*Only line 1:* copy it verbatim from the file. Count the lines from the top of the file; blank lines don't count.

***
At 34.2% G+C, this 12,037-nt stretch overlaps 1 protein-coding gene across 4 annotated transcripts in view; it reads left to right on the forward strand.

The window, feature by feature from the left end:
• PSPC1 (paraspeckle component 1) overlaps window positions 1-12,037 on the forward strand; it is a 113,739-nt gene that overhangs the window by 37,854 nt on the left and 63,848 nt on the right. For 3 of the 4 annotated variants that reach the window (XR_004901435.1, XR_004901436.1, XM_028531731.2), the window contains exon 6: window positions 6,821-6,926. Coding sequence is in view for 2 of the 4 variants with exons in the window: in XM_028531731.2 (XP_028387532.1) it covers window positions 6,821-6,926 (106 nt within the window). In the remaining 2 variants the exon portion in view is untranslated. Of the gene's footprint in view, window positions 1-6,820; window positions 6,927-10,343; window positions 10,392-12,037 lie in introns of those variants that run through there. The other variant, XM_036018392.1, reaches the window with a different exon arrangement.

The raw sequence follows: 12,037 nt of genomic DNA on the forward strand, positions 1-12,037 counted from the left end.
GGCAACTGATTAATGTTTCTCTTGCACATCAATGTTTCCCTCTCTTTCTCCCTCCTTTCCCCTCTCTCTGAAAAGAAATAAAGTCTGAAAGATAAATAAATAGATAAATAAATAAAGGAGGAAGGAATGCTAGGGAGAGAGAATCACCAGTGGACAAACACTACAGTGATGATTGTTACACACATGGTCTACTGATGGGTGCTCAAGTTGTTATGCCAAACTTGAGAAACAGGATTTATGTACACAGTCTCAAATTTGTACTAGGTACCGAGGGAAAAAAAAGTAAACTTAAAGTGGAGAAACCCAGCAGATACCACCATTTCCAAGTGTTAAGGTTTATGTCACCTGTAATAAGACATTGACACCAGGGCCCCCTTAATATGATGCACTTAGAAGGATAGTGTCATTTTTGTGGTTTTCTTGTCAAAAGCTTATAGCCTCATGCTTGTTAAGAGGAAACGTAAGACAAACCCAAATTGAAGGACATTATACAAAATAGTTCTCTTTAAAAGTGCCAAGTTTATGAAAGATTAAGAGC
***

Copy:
At 34.2% G+C, this 12,037-nt stretch overlaps 1 protein-coding gene across 4 annotated transcripts in view; it reads left to right on the forward strand.